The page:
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Court of Appeals of Georgia.



Decided: September 27, 2021

Hill-Macdonald, Vic B. Hill, Brad E. Macdonald, for Appellant. Sharaye Lockhart, pro se.

In this discretionary appeal, Markiyas Anaz Lockhart (“the Husband”) appeals from a final order in a divorce case awarding his former wife, Sharaye Donielle Lockhart (“the Wife”), sole legal custody and primary physical custody of their four minor children, along with child support, alimony, and attorney fees. The Husband does not challenge the custody award, but argues that the trial court erred by (1) improperly imputing income to him and accounting for certain child care expenses not actually incurred by the Wife, (2) failing to consider the Wife's income from the maternal grandmother, (3) awarding attorney fees without identifying a statutory basis or making required findings, and (4) awarding alimony absent the Husband's ability to pay it. For the reasons that follow, we vacate and remand with direction.

As a threshold matter, we note that this case was tried in a bench trial.

In the appellate review of a bench trial, this Court will not set aside the trial court's factual findings unless they are clearly erroneous, and this Court properly gives due deference to the opportunity of the trial court to judge the credibility of the witnesses. The standard by which findings of fact are reviewed is the “any evidence” rule, under which a finding by the trial court supported by any evidence must be upheld.1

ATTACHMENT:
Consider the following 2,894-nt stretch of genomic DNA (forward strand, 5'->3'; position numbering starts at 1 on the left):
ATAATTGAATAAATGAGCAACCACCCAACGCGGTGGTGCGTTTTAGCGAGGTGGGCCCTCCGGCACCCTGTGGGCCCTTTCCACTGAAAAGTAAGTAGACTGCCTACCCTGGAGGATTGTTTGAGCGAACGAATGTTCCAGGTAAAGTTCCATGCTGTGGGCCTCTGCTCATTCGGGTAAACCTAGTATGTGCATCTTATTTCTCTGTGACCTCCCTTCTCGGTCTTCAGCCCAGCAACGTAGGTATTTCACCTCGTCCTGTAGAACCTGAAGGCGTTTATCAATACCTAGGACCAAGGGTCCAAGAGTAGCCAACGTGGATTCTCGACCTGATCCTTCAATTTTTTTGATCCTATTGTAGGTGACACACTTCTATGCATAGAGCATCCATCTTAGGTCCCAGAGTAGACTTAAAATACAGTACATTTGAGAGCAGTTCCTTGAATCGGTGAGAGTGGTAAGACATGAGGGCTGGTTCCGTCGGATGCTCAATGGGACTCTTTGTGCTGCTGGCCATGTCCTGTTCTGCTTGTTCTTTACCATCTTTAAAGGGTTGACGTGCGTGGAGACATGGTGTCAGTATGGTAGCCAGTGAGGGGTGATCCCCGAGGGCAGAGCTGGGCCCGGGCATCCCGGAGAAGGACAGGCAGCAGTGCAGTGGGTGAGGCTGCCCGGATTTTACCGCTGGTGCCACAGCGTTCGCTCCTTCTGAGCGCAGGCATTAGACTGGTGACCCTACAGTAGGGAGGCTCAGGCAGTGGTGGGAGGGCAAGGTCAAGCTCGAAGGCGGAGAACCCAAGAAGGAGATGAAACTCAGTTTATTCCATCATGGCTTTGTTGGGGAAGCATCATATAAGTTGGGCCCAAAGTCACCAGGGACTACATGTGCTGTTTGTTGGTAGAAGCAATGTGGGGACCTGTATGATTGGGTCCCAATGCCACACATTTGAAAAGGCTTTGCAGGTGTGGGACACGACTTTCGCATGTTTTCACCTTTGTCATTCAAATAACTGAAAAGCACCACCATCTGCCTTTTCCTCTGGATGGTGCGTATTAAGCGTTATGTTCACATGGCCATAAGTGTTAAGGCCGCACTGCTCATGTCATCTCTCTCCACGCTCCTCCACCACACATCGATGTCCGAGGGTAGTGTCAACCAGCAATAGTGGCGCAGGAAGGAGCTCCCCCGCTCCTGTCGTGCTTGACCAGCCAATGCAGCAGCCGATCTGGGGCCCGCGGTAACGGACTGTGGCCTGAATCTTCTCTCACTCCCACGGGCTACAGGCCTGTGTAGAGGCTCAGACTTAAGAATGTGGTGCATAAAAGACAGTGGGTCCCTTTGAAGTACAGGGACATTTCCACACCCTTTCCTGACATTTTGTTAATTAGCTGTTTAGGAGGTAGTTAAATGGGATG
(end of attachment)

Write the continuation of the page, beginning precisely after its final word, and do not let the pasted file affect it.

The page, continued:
So viewed, the evidence shows that prior to divorcing in September 2020, the Wife and the Husband had been married for seventeen years and had six children together. Four of the children were minors at the time of the divorce. During their marriage, the Wife generally did not work outside the home, and the Husband worked in the automotive industry, typically either fixing or towing vehicles.

In 2018, the Husband moved out of the home and relocated to Las Vegas, Nevada. After leaving, the Husband did little to support the family, and the Wife lacked steady income and struggled financially, soon moving to a rented residence paid for by her mother, Barbara Grice. The Wife eventually got a job at a childcare facility, earning $13 per hour for 30 to 40 hours a week. She also received a half-tuition discount on child care for her three younger children at the same facility.

In the three years leading up to his 2018 departure, the Husband's annual earnings ranged from approximately $58,000 to $61,000 in the towing industry. After moving to Las Vegas, the Husband's income faltered; he had a job driving a bus for the city that paid $13 per hour, but he was terminated after he was arrested for a child abandonment claim filed by the Wife. At the time of the hearing on the divorce, the Husband was working odd jobs as a day laborer, making approximately $15 per hour. He explained that due to the COVID-19 pandemic, he had trouble finding stable work. The Husband had applied for unemployment benefits of $181 per week, but had not yet received payments because of a backlog from the pandemic.